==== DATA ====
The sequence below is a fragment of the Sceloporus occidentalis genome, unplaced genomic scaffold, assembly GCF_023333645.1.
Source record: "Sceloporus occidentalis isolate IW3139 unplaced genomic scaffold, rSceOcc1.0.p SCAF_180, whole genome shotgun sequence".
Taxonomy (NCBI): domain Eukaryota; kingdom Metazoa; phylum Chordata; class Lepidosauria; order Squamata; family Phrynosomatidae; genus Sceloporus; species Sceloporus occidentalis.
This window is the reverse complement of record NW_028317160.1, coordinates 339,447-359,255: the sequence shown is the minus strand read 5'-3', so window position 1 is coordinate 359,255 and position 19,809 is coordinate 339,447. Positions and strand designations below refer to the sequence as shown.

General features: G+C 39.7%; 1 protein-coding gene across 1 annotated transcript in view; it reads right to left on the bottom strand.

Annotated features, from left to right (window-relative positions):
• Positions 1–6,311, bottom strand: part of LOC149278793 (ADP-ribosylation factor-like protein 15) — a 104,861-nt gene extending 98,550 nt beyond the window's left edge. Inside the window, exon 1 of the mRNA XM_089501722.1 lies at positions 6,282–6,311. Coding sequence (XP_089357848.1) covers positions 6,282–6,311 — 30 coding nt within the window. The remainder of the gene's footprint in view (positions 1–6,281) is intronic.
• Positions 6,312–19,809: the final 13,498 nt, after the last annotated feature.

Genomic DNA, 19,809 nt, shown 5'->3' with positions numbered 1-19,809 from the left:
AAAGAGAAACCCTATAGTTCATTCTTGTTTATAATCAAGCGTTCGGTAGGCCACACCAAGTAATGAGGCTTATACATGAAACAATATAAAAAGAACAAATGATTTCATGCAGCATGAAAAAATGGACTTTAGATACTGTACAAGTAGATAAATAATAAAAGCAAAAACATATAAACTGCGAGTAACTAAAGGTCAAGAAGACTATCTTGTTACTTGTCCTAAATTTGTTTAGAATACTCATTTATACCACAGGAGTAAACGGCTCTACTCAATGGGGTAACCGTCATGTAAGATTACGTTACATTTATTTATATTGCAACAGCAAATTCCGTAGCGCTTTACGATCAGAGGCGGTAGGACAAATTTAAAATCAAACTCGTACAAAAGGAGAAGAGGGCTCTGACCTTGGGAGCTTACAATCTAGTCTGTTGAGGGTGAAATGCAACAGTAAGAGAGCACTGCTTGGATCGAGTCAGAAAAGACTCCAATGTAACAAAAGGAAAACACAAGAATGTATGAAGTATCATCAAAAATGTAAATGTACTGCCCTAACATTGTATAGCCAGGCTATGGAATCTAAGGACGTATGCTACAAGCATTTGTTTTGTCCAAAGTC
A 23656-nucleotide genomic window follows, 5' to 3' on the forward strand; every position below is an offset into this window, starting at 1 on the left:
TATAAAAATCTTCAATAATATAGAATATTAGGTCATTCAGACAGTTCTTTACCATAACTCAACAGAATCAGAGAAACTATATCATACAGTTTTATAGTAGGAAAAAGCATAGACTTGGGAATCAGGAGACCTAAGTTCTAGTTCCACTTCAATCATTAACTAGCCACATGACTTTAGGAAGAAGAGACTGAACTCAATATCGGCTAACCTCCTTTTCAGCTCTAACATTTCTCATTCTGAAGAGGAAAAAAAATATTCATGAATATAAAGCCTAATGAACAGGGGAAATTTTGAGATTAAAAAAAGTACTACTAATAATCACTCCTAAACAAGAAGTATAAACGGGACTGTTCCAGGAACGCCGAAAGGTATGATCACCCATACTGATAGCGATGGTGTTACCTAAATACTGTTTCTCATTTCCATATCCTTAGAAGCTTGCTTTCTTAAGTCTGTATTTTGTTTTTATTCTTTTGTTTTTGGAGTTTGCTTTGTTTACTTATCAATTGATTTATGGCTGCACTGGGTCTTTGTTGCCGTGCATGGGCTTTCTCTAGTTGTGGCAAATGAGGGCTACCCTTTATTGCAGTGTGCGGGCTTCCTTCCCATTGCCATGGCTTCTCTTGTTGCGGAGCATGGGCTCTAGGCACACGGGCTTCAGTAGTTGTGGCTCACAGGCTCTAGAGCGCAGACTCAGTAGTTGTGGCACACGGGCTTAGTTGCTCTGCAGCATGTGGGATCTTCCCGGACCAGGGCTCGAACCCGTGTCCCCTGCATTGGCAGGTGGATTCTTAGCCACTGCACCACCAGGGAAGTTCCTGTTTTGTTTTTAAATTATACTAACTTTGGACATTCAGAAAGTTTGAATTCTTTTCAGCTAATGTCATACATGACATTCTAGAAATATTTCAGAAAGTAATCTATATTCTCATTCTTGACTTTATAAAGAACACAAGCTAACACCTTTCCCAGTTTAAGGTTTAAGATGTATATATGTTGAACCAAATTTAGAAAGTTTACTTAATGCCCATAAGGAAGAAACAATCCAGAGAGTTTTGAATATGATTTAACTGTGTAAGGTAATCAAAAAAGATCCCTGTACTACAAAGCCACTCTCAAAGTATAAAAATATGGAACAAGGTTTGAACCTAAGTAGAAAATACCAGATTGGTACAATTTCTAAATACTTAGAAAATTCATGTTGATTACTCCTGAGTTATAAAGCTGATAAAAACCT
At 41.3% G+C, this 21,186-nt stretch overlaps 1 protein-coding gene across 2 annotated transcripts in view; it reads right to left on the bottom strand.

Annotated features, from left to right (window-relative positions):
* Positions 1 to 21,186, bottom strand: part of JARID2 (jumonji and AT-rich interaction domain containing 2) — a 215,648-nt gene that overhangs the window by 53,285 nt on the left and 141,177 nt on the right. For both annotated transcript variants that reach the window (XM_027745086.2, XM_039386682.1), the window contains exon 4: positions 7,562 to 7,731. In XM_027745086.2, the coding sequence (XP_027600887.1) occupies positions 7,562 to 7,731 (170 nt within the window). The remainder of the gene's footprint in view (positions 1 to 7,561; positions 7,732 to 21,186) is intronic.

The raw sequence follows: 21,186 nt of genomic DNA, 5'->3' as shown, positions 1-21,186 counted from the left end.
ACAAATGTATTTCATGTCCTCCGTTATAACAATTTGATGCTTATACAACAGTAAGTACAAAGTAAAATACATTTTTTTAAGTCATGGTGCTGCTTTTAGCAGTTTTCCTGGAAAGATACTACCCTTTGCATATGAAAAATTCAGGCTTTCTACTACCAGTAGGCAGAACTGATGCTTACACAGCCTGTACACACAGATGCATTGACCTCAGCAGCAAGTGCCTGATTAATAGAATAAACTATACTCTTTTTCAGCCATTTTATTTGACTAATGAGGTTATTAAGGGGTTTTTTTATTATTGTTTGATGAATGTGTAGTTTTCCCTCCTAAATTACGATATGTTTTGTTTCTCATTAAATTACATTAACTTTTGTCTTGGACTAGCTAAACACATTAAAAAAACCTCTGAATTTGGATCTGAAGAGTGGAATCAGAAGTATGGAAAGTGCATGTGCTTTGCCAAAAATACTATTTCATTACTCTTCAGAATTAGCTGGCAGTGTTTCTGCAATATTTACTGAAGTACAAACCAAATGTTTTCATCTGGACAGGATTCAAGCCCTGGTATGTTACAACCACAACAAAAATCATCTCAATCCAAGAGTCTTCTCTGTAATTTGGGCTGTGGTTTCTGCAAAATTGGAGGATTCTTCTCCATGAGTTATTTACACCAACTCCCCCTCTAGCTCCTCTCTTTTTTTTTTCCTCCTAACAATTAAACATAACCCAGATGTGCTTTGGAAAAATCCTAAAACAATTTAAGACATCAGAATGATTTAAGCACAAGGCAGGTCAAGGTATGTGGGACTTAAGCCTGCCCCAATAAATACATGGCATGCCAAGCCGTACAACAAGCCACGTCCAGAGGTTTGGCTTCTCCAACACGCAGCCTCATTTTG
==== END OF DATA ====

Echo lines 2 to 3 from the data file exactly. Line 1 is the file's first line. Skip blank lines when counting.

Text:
Source record: "Sceloporus occidentalis isolate IW3139 unplaced genomic scaffold, rSceOcc1.0.p SCAF_180, whole genome shotgun sequence".
Taxonomy (NCBI): domain Eukaryota; kingdom Metazoa; phylum Chordata; class Lepidosauria; order Squamata; family Phrynosomatidae; genus Sceloporus; species Sceloporus occidentalis.